by Kleitia Vaso

I admire people who explore themselves and still feel comfortable with what they are; on the contrary, I think less of people who avoid this treacherous process because, inevitably, they have less to offer. Yet, I also envy their daily level of comfort. Looking too long at the self betrays slight traces of narcissism, creates doubts about everything, and always reminds me of Alice’s confusing, labyrinthine fall into Wonderland. It seems that to go through the necessary steps of “normal” life, one shouldn’t look too long into the looking glass. Otherwise, one ends up on the other side of the mirror like Alice or fulfills Nietzsche’s famous and horrifying lines that “when you gaze long into the abyss, the abyss also gazes into you.”

A conversation with J. sent me on an aimless and distracted investigation of this question. I was asking her about a friend who I wanted to see things as I did. The issue at hand does is rather inconsequential and, even if I wanted to recount it, I wouldn’t be able to. “Maybe,” I said, referring to what I considered a misunderstanding from the other party, “when he looks at my actions, everything will be clear.” “He won’t,” said J. “because no one wants to see the truth if it isn’t convenient for them.” Of course, I believe her. The times I have tried to accept an inconvenient truth, it has turned out to be a painful experience. But, as life truly is stranger than fiction, the writing down of this paragraph coincided with a character in the film Revolutionary Road, specifically April, the female half of a troubled marriage, who uttered this relevant phrase: “Nobody forgets the truth; they just get better at lying,” or something to that effect.

Another manifestation of the same idea – namely the convenient avoidance of an inconvenient truth-was mentioned in another, wider circle, in regard to the national Albanian trait of very precisely dissecting others while remaining– or attempting to remain– fairly naïve about one’s own suspicious thoughts and desires. Which one is the more advantageous path? As usual, for answers, instead of looking at the less colorful reality, I started to haphazardly look at myth, those wonderful sources of truth that simultaneously reveal and shape us. The first one I turned to was that of Narcissus, equally beautiful and hideous. While looking at the original myth and its many modern and contemporary interpretations, I suddenly read the name of Tiresias, the blind prophet of Greek mythology, who in Narcissus’ story warns the boy’s mother that he will only live a long life if he doesn’t “recognize” himself. This part of the story was unknown to me but it did remind me of the blind prophet’s key role in another myth; in Oedipus Rex, Tiresias repeatedly tries to prevent restless and cursed Oedipus from learning the truth about himself. Indeed, in this tragedy, the search for self-knowledge is presented as greedy and harmful. But, although Oedipus discovers his own patricide and the incestuous nature of his marriage, truths these which cause his self-blinding, would he be a king and one of the most enduring and explored mythical figures without his insistent curiosity? As always, the real question is one of balance and, perhaps considered in this way, one doesn’t have to choose between being a mythical creature, without the myth to render one immortal, and an ordinary, casual survivor.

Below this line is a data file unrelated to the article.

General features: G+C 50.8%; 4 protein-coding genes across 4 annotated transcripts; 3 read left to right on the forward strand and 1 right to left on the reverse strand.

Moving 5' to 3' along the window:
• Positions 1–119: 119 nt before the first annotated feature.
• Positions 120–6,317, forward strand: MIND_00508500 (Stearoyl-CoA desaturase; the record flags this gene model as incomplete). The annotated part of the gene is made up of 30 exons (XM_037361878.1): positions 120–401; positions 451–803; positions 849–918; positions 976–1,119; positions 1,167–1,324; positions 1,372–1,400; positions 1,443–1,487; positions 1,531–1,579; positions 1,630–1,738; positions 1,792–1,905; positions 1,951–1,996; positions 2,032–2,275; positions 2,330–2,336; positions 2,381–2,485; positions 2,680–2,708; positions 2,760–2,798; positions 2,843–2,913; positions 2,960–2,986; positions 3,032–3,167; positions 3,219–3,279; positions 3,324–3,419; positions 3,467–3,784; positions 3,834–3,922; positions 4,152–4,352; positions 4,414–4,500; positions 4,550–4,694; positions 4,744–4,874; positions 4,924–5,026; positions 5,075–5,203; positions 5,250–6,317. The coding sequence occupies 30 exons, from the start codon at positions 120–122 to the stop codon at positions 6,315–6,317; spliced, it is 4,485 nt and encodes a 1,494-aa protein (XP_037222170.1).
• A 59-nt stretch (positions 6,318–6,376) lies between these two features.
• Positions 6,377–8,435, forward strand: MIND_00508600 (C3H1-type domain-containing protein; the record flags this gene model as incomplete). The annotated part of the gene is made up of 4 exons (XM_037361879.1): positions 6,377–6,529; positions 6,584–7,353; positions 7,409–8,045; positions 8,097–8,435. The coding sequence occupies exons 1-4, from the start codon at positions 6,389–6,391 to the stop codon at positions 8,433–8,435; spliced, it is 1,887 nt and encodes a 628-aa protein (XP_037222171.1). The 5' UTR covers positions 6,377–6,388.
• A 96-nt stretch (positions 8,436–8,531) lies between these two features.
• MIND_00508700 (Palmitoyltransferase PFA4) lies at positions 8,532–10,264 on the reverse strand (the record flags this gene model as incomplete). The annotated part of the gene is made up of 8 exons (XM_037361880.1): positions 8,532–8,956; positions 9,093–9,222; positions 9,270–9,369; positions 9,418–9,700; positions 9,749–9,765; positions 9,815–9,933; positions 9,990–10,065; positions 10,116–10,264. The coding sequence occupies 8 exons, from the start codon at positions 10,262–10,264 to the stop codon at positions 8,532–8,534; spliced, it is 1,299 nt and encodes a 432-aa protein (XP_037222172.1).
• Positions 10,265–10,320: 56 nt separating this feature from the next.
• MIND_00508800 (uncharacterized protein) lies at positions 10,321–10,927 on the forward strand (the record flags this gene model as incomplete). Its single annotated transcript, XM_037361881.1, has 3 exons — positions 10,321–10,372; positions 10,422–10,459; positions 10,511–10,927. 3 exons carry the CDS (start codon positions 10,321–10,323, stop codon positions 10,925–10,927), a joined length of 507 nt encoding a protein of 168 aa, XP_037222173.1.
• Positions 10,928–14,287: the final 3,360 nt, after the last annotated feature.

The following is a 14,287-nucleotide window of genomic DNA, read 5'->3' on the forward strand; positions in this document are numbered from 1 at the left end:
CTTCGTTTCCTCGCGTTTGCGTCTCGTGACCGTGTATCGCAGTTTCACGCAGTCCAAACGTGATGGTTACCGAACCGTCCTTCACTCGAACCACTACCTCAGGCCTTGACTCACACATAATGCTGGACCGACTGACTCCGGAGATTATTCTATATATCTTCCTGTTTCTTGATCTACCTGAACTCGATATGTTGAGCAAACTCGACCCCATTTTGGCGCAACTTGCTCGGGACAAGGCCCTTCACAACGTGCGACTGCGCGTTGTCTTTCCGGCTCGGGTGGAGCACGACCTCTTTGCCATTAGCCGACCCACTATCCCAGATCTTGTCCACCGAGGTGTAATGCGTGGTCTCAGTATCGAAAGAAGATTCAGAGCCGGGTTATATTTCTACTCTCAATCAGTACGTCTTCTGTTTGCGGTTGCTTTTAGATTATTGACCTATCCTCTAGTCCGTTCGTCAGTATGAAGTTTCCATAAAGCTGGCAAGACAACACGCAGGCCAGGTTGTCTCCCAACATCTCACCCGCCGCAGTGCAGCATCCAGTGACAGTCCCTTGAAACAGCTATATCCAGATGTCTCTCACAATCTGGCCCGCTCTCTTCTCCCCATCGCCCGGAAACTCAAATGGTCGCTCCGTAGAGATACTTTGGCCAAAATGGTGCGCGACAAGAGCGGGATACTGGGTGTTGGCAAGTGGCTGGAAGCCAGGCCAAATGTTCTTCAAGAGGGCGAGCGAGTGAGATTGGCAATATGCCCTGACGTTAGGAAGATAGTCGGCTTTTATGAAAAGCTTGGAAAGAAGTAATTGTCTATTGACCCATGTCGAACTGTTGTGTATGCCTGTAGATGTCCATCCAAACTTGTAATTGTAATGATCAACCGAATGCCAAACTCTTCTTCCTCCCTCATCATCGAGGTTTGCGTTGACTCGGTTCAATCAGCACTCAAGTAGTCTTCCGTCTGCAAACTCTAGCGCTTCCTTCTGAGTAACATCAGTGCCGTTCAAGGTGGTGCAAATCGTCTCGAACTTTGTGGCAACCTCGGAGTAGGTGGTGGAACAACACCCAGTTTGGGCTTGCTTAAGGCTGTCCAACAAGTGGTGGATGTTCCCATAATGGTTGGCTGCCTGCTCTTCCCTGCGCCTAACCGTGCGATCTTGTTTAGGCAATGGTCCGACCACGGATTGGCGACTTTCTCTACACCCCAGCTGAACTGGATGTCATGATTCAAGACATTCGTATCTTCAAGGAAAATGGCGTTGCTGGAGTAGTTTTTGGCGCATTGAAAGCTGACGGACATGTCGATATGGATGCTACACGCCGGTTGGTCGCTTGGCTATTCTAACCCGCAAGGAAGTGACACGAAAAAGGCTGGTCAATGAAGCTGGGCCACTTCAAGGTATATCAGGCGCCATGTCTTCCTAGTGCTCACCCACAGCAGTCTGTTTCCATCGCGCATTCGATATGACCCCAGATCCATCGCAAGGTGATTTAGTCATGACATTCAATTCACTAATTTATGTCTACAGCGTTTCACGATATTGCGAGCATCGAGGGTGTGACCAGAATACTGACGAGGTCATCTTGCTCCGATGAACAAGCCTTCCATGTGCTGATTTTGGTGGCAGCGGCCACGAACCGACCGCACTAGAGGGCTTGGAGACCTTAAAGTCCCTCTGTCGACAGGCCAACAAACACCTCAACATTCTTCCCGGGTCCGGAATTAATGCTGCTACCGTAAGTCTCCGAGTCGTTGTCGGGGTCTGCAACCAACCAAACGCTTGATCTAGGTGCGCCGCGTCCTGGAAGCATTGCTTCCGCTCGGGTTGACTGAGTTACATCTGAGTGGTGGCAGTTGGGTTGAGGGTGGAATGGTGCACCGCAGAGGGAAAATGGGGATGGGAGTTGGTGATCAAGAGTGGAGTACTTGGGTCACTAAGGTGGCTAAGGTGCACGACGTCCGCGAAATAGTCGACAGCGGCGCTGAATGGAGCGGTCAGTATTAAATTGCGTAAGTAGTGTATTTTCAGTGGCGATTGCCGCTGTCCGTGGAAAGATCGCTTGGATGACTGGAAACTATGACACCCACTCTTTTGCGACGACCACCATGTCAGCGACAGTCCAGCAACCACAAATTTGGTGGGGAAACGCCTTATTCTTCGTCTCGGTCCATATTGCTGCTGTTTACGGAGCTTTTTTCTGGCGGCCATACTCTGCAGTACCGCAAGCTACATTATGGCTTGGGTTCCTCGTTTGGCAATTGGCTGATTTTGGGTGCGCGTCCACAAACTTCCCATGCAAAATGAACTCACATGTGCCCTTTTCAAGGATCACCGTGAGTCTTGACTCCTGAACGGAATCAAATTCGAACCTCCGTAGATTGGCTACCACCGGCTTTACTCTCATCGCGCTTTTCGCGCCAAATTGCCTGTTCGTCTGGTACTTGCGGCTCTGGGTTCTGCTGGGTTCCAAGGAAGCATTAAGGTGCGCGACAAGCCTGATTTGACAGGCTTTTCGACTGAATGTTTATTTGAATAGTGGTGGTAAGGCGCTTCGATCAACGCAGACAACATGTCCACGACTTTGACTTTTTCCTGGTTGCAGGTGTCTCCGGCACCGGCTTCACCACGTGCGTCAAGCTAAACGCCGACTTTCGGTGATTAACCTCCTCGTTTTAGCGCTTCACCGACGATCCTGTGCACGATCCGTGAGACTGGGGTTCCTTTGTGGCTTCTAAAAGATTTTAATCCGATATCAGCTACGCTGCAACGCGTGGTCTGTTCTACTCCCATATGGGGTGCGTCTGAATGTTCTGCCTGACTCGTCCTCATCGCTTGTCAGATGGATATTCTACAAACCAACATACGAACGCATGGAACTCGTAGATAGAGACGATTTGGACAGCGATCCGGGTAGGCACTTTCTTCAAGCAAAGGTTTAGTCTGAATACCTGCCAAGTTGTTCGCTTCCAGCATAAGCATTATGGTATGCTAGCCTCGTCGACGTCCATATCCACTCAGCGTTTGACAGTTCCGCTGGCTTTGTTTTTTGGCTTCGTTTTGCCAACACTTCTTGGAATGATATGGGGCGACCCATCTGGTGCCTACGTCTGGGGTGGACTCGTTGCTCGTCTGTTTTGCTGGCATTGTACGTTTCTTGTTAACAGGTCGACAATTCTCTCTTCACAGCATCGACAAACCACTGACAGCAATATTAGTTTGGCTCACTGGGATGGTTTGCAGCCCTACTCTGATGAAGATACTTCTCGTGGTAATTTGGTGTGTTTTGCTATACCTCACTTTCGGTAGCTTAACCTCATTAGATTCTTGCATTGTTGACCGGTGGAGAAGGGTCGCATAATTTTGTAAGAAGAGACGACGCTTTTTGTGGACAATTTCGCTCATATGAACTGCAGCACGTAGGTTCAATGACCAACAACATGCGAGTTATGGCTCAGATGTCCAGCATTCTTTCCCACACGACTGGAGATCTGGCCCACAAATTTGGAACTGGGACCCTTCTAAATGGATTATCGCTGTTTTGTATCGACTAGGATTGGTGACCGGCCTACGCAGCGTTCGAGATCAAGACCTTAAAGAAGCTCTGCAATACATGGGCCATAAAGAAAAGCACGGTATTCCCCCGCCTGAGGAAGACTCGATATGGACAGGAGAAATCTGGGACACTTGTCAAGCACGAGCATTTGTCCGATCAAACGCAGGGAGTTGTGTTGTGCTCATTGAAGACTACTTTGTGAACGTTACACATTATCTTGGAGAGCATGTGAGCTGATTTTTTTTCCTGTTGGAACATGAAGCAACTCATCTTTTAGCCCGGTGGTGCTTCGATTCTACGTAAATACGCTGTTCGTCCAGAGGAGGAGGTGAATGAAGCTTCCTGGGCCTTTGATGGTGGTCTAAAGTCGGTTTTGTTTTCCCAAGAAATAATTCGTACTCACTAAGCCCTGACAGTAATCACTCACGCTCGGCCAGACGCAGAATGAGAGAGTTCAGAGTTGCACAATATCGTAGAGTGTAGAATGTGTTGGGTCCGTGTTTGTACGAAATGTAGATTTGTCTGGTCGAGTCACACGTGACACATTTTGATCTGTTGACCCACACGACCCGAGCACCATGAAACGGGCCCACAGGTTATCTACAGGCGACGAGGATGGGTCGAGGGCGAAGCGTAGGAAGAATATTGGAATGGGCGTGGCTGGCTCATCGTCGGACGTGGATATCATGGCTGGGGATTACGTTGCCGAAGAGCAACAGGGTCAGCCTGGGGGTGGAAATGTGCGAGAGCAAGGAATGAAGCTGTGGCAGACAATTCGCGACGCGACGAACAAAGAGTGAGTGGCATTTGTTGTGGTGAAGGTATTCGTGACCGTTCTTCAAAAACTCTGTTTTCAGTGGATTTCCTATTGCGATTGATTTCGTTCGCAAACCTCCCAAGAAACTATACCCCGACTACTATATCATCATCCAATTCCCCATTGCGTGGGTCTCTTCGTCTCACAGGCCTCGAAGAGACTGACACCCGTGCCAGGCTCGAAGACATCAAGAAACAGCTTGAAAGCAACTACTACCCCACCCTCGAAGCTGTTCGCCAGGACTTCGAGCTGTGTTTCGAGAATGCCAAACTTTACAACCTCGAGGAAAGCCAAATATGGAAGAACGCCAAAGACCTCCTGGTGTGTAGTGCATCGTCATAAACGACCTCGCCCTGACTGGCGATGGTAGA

by Kleitia Vaso